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Changing Role of Women

By KanodiaNupur1 Jul 30, 2013 918 Words
Compare the status of woman of your state with that at the national level for the last ten years on the basis of education level, employment etc.

Whereas the sex of an individual is a biological phenomenon, gender is a social construct, defined by societal norms that attribute different roles and values to men and women. Moreover, these sex-specific roles, rights, and obligations are not just different, they also tend to be unequal (Kishor, 1999). Unequal gender relations -- existing to varying degrees in most if not all countries of the world-- feed directly into the status accorded to women and girls in society.

Women's status is a term that describes women's situation in both absolute terms and in terms relative to men. The focus of women's status measurement has typically been on women's access to, and utilization of, information and resources (e.g., access to education, access to cash employment). Women's empowerment is a related term that focuses on attention to women's degree of control over their own lives and environments and over the lives of those in their care, such as their children. "Autonomy" is a related concept that also reflects women's control over their lives and environment, as well as status. Status and empowerment are intended to reflect the extent to which egalitarian gender relations are achieved.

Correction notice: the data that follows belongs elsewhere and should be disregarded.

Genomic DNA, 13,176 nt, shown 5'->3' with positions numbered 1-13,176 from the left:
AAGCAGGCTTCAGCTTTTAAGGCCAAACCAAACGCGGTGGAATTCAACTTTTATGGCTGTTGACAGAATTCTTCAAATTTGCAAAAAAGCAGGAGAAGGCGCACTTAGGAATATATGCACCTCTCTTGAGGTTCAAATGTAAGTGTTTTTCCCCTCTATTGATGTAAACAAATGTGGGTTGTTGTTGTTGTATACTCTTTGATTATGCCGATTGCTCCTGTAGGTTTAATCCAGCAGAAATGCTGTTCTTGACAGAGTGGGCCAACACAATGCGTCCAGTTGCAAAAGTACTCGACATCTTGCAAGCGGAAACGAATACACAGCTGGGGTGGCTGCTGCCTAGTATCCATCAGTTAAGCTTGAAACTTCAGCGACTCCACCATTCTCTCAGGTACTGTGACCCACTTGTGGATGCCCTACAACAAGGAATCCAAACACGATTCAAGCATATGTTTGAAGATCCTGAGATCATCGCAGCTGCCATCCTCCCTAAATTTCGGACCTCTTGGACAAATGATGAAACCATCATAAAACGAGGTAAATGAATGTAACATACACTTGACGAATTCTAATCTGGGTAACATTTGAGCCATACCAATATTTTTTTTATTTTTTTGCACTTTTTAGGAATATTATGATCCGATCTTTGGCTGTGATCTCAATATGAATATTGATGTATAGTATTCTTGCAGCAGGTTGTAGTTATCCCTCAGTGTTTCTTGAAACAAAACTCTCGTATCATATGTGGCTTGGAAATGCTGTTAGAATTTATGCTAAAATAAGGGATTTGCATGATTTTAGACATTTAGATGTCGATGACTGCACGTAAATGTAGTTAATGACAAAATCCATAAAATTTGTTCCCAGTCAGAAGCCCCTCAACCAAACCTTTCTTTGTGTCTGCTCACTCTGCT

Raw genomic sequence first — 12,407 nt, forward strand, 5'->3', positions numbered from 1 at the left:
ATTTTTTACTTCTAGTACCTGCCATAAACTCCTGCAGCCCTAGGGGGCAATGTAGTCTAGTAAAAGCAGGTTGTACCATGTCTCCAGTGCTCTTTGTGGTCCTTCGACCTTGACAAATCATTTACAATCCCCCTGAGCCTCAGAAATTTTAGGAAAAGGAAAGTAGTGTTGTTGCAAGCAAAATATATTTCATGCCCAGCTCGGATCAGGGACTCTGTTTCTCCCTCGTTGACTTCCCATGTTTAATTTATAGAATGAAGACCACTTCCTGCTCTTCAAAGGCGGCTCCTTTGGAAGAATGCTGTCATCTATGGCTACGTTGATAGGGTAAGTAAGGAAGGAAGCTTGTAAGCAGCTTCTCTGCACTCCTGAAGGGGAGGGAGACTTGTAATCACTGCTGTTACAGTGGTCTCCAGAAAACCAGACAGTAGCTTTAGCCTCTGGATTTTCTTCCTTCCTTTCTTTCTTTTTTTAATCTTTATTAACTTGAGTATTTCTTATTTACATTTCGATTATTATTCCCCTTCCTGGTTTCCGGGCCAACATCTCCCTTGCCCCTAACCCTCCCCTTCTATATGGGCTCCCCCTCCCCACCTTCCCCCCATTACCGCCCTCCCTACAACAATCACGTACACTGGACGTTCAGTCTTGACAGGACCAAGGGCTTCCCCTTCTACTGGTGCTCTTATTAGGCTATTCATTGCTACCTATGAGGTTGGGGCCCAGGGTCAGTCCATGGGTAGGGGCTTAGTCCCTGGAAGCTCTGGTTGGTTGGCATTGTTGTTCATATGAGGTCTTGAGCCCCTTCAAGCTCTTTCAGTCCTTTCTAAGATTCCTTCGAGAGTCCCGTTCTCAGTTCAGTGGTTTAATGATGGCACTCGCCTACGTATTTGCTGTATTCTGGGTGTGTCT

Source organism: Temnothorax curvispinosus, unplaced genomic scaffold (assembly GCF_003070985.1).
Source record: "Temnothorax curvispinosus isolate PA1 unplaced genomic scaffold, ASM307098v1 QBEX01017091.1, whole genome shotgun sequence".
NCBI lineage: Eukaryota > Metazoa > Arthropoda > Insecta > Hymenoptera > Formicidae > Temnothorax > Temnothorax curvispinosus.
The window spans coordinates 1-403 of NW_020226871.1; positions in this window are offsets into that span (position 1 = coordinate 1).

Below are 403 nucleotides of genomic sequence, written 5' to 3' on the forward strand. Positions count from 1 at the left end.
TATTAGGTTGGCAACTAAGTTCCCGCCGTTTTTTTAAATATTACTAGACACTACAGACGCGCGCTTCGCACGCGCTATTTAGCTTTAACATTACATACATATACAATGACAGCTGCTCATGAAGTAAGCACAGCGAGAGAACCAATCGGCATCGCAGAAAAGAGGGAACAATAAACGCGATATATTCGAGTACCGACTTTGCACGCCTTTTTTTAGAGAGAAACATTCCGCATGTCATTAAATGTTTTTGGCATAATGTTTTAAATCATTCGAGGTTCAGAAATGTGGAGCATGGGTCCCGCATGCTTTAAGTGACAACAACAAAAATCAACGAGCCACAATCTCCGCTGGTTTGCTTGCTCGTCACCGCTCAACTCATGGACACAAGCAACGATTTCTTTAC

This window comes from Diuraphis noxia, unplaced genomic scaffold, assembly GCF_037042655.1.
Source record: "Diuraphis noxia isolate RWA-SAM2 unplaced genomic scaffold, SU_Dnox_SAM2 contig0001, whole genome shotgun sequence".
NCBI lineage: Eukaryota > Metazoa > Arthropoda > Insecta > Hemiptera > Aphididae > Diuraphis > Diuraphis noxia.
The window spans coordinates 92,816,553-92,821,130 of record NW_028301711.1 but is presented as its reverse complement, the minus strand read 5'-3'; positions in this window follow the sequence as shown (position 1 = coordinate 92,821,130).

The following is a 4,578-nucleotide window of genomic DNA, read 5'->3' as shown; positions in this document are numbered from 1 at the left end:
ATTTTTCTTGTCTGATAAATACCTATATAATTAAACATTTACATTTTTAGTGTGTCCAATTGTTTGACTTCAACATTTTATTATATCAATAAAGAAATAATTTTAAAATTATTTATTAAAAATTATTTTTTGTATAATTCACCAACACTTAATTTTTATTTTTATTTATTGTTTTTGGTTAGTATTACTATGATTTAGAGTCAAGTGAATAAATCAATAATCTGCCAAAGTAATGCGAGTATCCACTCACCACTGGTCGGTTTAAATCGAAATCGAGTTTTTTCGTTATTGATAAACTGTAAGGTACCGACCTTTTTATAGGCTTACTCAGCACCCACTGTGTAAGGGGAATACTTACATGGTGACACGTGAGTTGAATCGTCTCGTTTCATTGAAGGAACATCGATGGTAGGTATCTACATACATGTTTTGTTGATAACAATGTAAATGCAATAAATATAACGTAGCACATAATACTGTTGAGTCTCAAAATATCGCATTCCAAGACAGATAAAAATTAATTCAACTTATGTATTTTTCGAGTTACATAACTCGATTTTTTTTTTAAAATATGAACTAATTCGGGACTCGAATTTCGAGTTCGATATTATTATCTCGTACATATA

Gender equity is an end in itself. Research from economics, law, demography, sociology, and other disciplines demonstrates widespread gender gaps in access and control of resources, economic opportunities, power, and political voice. These gender inequalities not only impose costs on the health and well-being of men, women, and children, but also diminish a country's prospects for development. In addition to these personal costs, societies that discriminate by gender pay a high price in terms of their ability to govern effectively, to reduce poverty, and to pursue economic progress (World Bank, 2001).